The answer is idolatry. To the degree that I hold onto the created thing, thinking that life can be found there, to that degree any situation that removes my heart’s desire will seem unbearable to me. The God who has placed me in that circumstance will appear unfaithful and unkind, and His presence will offer me little comfort.

Here 1 Corinthians 10 intersects Psalm 73. My struggle is not actually with what I am able to bear; my struggle is not really with God’s faithfulness. My struggle is with how my idolatry alters the way I think about what I can bear and how I perceive the faithfulness of God. So, in the midst of the seemingly unbearable situation, I cry out, “Surely, in vain have I kept my heart pure” (Psalm 73:13). I grumble, become angry and unbelieving, because I live for an idol.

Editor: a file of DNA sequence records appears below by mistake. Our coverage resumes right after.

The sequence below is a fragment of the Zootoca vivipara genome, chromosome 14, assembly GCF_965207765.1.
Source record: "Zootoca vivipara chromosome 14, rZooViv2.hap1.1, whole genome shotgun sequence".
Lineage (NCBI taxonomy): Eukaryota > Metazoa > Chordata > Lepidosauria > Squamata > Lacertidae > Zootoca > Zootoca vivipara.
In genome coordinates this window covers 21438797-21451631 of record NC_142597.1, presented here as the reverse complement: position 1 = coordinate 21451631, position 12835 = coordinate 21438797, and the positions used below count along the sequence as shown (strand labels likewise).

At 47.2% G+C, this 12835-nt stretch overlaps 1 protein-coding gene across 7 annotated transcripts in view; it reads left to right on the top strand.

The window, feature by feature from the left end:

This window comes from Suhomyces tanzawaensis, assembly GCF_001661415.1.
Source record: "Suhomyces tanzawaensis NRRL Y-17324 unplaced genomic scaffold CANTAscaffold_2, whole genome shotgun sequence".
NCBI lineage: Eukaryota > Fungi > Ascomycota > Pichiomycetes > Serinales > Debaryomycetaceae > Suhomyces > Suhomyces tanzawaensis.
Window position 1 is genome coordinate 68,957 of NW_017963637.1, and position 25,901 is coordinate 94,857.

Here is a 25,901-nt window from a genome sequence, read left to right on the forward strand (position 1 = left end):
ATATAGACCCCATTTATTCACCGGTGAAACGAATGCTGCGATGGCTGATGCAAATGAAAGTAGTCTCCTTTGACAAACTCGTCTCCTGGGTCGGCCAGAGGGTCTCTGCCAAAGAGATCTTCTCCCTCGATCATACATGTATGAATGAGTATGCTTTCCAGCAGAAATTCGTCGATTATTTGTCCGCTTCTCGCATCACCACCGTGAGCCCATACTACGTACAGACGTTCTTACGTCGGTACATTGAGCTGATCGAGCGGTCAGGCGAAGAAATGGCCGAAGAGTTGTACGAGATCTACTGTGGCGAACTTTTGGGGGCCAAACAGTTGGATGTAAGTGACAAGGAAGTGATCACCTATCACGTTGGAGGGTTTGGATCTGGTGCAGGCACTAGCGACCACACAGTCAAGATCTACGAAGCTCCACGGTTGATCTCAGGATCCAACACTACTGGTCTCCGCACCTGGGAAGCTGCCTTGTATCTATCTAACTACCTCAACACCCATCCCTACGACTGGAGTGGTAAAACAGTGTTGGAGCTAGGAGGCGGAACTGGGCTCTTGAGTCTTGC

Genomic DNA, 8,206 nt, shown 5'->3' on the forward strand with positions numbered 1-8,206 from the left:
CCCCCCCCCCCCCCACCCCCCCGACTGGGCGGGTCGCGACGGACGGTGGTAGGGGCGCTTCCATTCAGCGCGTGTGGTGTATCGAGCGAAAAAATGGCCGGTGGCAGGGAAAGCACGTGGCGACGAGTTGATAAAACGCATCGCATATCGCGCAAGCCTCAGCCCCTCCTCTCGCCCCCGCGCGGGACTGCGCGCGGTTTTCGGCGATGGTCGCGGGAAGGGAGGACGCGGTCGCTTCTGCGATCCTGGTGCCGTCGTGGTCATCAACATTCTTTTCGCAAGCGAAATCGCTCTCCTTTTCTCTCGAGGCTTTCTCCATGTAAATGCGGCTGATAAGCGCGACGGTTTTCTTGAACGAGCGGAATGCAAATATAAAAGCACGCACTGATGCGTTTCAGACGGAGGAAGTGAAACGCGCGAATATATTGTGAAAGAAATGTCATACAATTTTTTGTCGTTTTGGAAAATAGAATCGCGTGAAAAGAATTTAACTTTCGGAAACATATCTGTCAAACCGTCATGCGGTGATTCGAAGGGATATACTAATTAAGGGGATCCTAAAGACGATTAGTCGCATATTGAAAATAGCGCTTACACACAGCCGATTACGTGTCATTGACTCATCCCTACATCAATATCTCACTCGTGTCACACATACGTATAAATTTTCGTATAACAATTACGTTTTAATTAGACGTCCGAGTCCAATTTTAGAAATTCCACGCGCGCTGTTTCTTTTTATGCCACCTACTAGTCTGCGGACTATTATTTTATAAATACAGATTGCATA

Do our counselees bring the perspective of .eternity, of destiny, to their understanding of everyday life? First Corinthians 10 can help us show them where they have failed to do so and what has, in turn, resulted. I do this with my counselees by asking seven questions that flow out of the passage.

(1) Where have you been tempted to envy the lives of the people around you because you thought that you have been singled out for a particularly difficult life?

(2) In what situations have you been tempted to think of God as being unfaithful?

(3) Where have you thought of circumstances as being beyond what you could bear? What things in your life do you tend to think you could not live without?

(4) What false “ways of escape” have you tended to use to get yourself out of the circumstances that you felt you could not bear? (Control, manipulation, escapism, avoidance, etc.)

(5) What are the difficult situations that God is calling you to stand up under right now? What resources has He given you so that you might stand?

(6) What are the things of this world in which you have tended to place your hope? What are the things of this world that have tended to keep you going?